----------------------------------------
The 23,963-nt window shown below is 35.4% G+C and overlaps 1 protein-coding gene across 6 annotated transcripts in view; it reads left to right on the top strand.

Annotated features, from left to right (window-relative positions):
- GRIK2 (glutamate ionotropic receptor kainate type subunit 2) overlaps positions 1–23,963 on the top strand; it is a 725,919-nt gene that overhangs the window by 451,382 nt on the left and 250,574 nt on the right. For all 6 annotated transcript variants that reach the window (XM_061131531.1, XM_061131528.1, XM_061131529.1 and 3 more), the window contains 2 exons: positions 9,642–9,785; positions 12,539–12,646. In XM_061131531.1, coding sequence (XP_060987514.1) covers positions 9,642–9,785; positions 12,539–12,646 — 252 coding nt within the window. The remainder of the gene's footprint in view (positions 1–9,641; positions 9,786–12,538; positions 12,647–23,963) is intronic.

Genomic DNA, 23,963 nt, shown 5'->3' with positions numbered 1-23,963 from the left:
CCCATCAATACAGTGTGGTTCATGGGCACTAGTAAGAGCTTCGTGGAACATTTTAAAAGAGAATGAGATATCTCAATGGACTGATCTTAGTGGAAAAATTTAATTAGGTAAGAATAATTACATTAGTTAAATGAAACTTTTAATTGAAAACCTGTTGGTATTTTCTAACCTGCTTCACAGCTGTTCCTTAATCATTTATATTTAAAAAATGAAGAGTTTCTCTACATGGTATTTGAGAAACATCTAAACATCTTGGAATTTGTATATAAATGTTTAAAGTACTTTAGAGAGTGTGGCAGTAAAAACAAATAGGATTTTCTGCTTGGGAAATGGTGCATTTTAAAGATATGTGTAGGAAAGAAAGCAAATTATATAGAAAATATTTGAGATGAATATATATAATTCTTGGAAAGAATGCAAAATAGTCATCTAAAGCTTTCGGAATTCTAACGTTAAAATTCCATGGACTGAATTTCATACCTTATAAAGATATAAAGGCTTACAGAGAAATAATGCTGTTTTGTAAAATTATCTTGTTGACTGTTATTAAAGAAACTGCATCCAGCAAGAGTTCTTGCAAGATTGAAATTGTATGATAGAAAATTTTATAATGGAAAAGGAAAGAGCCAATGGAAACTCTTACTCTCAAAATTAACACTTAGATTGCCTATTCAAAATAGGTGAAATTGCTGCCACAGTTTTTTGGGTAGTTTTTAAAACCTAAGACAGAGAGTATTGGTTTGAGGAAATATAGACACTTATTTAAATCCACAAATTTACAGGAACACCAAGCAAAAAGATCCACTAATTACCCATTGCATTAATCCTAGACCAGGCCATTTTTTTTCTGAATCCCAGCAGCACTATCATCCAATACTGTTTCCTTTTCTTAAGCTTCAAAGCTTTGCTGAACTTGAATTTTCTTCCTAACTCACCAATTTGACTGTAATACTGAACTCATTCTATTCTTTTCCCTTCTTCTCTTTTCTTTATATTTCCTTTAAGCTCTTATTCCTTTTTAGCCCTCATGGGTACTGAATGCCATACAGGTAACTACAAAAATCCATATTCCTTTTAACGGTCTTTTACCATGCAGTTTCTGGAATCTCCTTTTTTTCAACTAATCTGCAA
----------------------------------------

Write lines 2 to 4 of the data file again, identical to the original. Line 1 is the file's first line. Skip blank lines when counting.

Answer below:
Annotated features, from left to right (window-relative positions):
- GRIK2 (glutamate ionotropic receptor kainate type subunit 2) overlaps positions 1–23,963 on the top strand; it is a 725,919-nt gene that overhangs the window by 451,382 nt on the left and 250,574 nt on the right. For all 6 annotated transcript variants that reach the window (XM_061131531.1, XM_061131528.1, XM_061131529.1 and 3 more), the window contains 2 exons: positions 9,642–9,785; positions 12,539–12,646. In XM_061131531.1, coding sequence (XP_060987514.1) covers positions 9,642–9,785; positions 12,539–12,646 — 252 coding nt within the window. The remainder of the gene's footprint in view (positions 1–9,641; positions 9,786–12,538; positions 12,647–23,963) is intronic.

Genomic DNA, 23,963 nt, shown 5'->3' with positions numbered 1-23,963 from the left: